Airbus to make more jetliners, add jobs at Ala. plant | Analysis: How the dairy industry can reinvent itself | Lithium-sulfur battery could help EVs go farther
January 10, 2020
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Trends & Technology
Airbus to make more jetliners, add jobs at Ala. plant
Airbus to make more jetliners, add jobs at Ala. plant
(Nicholas Kamm/AFP via Getty Images)
Airbus announced Thursday that it will, by 2021, increase monthly production of A320 narrow-body jetliners at its Mobile, Ala., plant. The company will add 275 jobs at the facility as part of increased investment.
CNBC (1/9),  WALA-TV (Mobile, Ala.) (1/9) 
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Analysis: How the dairy industry can reinvent itself
Declining sales of traditional milk and the bankruptcies of Dean and Borden indicate the industry's evolution rather than its collapse, says University of Minnesota professor Marin Bozic. Some business models will no longer be tenable, but this tumultuous period will create new business opportunities and a system that is more responsive to consumers, he argues.
CNN (1/10) 
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Lithium-sulfur battery could help EVs go farther
Researchers have created a lithium-sulfur battery that can hold four times as much energy as lithium-ion batteries and could someday increase the range of electric vehicles. The battery can also handle hundreds of recharges, according to the study.
IEEE Spectrum online (1/10) 
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Air Products to spend $500M on US Gulf Coast industrial gas projects
Air Products will spend $500 million on several projects that will support Gulf Coast Ammonia's $600 million ammonia facility planned for Texas City, Texas. Air Products has arranged a 20-year hydrogen and nitrogen supply deal with the site, and will build a new hydrogen plant, nitrogen air-separation facility and steam turbine generator, plus assist with the extension of a pipeline to carry hydrogen from Texas City to Baytown.
The Morning Call (Allentown, Pa.) (1/8) 
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Cybersecurity
Kellogg uses segmentation, training to fend off cyberattacks
Kellogg hired Deloitte for a security audit, implemented company inter-site and intra-site segmentation, and created an operational technology cybersecurity strategy for its 50 or so manufacturing sites, among other steps. Personal relationship and employee training are critical to making sure technology and strategies succeed, says Jim Tassell of Kellogg.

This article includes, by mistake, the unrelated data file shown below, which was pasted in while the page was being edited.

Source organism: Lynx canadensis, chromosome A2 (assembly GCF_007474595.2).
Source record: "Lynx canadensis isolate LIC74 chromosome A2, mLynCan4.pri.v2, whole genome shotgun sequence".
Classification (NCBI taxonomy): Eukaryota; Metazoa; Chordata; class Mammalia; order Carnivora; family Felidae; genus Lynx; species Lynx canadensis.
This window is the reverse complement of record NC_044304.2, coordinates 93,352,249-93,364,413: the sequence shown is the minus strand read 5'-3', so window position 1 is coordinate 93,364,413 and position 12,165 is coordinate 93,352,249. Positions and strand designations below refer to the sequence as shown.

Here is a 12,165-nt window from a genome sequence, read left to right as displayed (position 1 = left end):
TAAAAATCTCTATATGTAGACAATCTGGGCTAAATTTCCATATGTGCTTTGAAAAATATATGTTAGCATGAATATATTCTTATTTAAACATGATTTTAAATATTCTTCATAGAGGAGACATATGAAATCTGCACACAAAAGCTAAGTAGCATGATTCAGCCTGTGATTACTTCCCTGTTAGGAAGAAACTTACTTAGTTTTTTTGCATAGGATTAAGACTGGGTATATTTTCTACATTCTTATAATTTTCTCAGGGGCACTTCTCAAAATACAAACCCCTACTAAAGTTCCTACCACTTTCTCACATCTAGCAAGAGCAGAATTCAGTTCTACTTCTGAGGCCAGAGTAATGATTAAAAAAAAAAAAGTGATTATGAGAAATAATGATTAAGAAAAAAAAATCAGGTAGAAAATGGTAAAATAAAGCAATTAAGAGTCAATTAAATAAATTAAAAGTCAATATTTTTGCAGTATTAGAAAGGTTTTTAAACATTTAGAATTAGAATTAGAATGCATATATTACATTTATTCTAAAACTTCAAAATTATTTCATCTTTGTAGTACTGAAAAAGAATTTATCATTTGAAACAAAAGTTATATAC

Automation World online (1/9) 
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Utilities are a cyberattack target, group says
Hackers are more interested in going after North American electric utilities, according to a report by security firm Dragos. "We want to get the point across to utilities that you should be aware of the tactics, techniques and procedures, and the behaviors we are observing from these groups, regardless of whether they are targeting your specific vertical or not," says Dragos intelligence analyst Selena Larson.
Dark Reading (free registration) (1/9) 
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Industrial IoT
Small projects are best when beginning IIoT data analytics
Data analytics involving the industrial internet of things can be complicated, so manufacturers should begin with a pilot introduction, Daniel Riley writes. He lists several upsides, including being able to evaluate vendors and decide whether to keep using them.
Automation World online (1/6) 
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Workforce of Tomorrow
How to stave off boomer retirements
Manufacturers can persuade baby boomers to delay retirement by creating a comfortable work environment, having them teach younger workers, treating them with respect and collecting their institutional knowledge, writes Dale Buss. When boomers do retire, they should be welcomed back as visitors, part-timers or consultants, Buss writes.
Chief Executive online (1/8) 
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The most important thing in communication is hearing what isn't said.
Peter Drucker,
management consultant, educator, writer
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